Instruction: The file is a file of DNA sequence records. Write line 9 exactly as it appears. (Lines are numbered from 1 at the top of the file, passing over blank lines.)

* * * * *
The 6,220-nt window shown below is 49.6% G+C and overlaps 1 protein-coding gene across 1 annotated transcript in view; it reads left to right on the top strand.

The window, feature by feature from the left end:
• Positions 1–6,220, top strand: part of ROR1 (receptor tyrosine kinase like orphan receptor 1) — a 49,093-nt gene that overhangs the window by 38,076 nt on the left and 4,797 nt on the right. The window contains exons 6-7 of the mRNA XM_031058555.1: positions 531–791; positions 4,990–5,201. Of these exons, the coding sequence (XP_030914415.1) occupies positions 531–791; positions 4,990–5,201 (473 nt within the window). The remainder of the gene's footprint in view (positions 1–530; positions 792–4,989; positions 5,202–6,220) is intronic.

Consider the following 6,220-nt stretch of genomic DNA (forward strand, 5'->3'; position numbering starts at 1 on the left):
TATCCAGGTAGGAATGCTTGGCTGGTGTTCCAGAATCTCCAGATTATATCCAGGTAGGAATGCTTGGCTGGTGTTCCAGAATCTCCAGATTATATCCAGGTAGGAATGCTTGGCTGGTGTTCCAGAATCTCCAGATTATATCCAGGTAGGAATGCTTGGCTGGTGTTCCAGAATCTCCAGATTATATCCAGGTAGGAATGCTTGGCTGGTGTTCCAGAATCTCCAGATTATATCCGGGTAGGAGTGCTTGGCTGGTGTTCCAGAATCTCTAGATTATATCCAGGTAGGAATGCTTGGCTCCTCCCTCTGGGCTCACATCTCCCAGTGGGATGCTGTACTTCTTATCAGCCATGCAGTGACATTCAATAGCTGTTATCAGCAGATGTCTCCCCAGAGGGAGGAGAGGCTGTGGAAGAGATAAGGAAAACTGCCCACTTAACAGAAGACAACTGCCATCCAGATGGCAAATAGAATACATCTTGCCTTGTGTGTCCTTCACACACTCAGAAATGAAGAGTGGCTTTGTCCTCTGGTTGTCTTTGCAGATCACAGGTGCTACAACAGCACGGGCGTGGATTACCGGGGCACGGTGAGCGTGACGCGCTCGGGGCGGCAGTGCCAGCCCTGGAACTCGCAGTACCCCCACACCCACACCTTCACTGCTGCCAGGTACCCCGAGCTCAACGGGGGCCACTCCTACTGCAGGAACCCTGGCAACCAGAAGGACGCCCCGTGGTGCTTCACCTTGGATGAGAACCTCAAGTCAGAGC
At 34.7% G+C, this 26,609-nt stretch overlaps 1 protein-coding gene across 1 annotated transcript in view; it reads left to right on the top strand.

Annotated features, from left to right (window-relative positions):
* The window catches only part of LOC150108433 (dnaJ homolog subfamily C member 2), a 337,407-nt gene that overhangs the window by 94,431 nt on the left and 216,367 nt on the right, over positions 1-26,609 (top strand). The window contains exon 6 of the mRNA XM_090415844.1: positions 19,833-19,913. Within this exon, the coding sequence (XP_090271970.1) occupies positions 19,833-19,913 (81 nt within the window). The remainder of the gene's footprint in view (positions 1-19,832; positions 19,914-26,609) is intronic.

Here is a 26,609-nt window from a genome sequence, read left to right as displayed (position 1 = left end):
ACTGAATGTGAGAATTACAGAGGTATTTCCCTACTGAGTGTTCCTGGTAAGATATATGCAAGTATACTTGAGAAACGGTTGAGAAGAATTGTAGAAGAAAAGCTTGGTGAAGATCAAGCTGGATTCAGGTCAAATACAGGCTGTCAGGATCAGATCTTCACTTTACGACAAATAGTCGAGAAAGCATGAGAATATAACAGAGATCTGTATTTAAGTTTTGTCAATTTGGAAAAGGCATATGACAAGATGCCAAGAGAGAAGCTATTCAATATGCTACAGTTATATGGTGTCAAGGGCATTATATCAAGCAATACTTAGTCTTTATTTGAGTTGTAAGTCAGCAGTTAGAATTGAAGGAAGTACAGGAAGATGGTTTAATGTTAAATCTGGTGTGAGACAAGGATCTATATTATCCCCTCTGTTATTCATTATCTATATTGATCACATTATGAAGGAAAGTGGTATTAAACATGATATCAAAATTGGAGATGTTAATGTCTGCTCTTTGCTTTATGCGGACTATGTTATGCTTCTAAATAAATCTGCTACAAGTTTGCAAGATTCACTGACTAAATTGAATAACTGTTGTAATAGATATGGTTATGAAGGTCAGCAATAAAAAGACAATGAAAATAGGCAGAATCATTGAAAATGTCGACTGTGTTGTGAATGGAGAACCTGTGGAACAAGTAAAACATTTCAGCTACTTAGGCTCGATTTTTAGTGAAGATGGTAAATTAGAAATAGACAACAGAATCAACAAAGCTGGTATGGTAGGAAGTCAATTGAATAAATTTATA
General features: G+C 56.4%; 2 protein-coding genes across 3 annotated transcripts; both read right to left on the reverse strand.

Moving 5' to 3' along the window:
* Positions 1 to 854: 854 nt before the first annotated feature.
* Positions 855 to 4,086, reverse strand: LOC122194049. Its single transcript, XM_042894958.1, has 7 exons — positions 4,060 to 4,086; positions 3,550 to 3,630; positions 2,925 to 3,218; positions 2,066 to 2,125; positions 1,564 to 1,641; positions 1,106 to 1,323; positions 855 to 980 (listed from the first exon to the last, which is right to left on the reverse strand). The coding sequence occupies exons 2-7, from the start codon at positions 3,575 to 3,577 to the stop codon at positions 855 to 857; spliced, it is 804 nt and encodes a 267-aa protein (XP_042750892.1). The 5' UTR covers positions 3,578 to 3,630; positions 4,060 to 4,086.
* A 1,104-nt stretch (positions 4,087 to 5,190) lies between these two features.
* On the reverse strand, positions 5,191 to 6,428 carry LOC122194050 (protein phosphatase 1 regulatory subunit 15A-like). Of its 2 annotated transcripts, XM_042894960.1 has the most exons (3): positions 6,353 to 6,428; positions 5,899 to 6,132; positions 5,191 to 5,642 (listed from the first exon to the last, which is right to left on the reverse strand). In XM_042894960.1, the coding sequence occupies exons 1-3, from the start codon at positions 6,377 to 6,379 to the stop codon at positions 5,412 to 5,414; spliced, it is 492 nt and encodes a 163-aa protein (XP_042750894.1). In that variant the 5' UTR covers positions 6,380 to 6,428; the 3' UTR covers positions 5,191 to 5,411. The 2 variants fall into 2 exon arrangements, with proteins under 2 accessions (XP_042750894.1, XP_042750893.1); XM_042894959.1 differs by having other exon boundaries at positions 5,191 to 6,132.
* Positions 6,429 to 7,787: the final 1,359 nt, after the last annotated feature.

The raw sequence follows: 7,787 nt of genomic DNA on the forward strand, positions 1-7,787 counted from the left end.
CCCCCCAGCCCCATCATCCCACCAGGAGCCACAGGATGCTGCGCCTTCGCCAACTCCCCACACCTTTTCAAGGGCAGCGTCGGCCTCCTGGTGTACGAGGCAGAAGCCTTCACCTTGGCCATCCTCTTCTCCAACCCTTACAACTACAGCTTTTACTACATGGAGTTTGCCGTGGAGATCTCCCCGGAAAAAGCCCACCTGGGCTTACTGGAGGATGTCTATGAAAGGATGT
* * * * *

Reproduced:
Here is a 26,609-nt window from a genome sequence, read left to right as displayed (position 1 = left end):